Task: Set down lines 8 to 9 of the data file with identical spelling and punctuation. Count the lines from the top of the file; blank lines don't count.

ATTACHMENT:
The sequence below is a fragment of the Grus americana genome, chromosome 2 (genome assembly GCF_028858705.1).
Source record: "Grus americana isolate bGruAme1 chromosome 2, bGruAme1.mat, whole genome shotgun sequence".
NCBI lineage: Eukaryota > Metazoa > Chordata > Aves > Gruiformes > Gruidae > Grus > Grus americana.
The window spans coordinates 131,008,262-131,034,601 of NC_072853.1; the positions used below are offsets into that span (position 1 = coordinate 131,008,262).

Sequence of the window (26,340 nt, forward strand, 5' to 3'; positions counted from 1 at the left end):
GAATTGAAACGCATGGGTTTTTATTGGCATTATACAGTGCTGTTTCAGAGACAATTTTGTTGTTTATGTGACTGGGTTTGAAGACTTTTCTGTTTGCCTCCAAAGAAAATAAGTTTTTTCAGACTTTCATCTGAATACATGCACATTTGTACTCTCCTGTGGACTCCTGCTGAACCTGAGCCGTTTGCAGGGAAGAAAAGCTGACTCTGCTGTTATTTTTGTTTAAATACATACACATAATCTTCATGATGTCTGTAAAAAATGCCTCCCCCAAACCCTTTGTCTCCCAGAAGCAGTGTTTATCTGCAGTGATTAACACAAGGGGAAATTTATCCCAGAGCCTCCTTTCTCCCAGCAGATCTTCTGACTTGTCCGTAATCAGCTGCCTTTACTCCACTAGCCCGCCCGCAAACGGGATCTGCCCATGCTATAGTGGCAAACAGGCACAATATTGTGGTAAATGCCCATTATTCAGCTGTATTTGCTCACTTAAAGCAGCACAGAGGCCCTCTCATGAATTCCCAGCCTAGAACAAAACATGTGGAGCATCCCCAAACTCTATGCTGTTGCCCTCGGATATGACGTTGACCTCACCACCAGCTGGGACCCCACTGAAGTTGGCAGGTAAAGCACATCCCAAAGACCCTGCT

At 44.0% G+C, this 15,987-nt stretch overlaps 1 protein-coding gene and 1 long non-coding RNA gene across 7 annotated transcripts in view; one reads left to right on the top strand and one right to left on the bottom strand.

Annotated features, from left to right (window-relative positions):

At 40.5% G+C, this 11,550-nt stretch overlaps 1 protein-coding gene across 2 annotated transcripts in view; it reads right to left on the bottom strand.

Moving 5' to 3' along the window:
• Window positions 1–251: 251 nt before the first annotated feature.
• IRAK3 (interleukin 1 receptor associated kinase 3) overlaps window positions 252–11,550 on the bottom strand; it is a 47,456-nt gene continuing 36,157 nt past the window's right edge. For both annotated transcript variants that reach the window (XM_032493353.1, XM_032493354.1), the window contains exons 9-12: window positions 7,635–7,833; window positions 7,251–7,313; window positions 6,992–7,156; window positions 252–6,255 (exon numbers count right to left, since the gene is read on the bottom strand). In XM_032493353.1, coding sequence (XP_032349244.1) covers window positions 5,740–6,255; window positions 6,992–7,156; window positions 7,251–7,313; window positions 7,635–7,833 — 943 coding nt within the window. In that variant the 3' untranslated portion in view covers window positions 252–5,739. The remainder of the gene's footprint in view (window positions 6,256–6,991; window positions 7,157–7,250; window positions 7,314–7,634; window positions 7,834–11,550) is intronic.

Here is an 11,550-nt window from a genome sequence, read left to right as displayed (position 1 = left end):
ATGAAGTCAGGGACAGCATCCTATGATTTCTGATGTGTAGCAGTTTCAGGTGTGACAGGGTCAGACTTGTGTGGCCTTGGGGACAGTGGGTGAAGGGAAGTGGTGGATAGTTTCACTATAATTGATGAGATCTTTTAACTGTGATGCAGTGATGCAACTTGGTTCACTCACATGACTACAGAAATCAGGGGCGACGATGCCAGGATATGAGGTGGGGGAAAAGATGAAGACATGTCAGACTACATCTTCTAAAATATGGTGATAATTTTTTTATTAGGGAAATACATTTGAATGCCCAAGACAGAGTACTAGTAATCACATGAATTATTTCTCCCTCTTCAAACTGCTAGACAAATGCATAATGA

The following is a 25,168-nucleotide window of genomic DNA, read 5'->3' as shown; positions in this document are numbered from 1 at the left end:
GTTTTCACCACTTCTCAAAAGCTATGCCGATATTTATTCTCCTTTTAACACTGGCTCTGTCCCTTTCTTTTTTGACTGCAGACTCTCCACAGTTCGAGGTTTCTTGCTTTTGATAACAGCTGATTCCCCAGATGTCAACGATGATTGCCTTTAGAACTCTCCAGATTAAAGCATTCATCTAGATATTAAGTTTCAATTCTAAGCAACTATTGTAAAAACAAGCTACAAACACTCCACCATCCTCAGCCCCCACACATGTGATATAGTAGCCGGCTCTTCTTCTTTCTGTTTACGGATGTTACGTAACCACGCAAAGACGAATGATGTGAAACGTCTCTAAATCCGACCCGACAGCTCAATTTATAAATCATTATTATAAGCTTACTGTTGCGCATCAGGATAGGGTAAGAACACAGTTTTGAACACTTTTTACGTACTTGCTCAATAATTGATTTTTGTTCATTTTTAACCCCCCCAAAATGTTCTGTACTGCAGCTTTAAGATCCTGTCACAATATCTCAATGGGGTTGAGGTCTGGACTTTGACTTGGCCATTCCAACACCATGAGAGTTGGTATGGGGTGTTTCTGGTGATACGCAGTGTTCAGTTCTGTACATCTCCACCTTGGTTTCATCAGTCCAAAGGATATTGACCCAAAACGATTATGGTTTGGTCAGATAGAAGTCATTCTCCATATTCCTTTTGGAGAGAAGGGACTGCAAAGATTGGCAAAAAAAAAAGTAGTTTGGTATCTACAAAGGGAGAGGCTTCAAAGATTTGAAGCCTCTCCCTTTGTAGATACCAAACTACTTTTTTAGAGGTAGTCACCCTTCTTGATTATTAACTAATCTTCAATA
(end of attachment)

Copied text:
Annotated features, from left to right (window-relative positions):

At 40.5% G+C, this 11,550-nt stretch overlaps 1 protein-coding gene across 2 annotated transcripts in view; it reads right to left on the bottom strand.